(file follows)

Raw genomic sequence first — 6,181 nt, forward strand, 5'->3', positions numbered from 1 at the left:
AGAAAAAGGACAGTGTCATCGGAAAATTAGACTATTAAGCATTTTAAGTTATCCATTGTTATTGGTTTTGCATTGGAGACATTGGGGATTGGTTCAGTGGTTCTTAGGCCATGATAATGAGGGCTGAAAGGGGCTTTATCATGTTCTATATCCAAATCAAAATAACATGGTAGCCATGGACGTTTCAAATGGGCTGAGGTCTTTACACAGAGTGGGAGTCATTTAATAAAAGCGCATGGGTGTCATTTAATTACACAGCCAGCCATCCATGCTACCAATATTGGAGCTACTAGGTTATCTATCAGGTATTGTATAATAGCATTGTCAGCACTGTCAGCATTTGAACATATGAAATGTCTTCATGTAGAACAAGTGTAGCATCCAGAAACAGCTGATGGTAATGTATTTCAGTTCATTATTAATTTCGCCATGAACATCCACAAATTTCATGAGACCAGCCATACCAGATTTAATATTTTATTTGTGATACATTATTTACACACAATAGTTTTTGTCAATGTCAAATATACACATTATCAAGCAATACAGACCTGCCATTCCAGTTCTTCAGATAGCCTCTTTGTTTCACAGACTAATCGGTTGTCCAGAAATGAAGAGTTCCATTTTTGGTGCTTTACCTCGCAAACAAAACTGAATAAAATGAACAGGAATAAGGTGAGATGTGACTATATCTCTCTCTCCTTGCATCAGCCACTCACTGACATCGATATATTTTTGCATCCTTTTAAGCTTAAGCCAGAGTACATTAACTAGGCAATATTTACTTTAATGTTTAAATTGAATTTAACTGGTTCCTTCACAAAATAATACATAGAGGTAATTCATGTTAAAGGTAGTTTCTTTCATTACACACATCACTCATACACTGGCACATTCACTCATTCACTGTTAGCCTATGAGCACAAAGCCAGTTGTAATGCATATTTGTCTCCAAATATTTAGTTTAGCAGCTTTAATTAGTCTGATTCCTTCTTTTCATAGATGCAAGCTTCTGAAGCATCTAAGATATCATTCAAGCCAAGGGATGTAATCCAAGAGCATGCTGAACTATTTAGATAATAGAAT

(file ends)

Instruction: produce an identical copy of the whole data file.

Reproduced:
Raw genomic sequence first — 6,181 nt, forward strand, 5'->3', positions numbered from 1 at the left:
AGAAAAAGGACAGTGTCATCGGAAAATTAGACTATTAAGCATTTTAAGTTATCCATTGTTATTGGTTTTGCATTGGAGACATTGGGGATTGGTTCAGTGGTTCTTAGGCCATGATAATGAGGGCTGAAAGGGGCTTTATCATGTTCTATATCCAAATCAAAATAACATGGTAGCCATGGACGTTTCAAATGGGCTGAGGTCTTTACACAGAGTGGGAGTCATTTAATAAAAGCGCATGGGTGTCATTTAATTACACAGCCAGCCATCCATGCTACCAATATTGGAGCTACTAGGTTATCTATCAGGTATTGTATAATAGCATTGTCAGCACTGTCAGCATTTGAACATATGAAATGTCTTCATGTAGAACAAGTGTAGCATCCAGAAACAGCTGATGGTAATGTATTTCAGTTCATTATTAATTTCGCCATGAACATCCACAAATTTCATGAGACCAGCCATACCAGATTTAATATTTTATTTGTGATACATTATTTACACACAATAGTTTTTGTCAATGTCAAATATACACATTATCAAGCAATACAGACCTGCCATTCCAGTTCTTCAGATAGCCTCTTTGTTTCACAGACTAATCGGTTGTCCAGAAATGAAGAGTTCCATTTTTGGTGCTTTACCTCGCAAACAAAACTGAATAAAATGAACAGGAATAAGGTGAGATGTGACTATATCTCTCTCTCCTTGCATCAGCCACTCACTGACATCGATATATTTTTGCATCCTTTTAAGCTTAAGCCAGAGTACATTAACTAGGCAATATTTACTTTAATGTTTAAATTGAATTTAACTGGTTCCTTCACAAAATAATACATAGAGGTAATTCATGTTAAAGGTAGTTTCTTTCATTACACACATCACTCATACACTGGCACATTCACTCATTCACTGTTAGCCTATGAGCACAAAGCCAGTTGTAATGCATATTTGTCTCCAAATATTTAGTTTAGCAGCTTTAATTAGTCTGATTCCTTCTTTTCATAGATGCAAGCTTCTGAAGCATCTAAGATATCATTCAAGCCAAGGGATGTAATCCAAGAGCATGCTGAACTATTTAGATAATAGAAT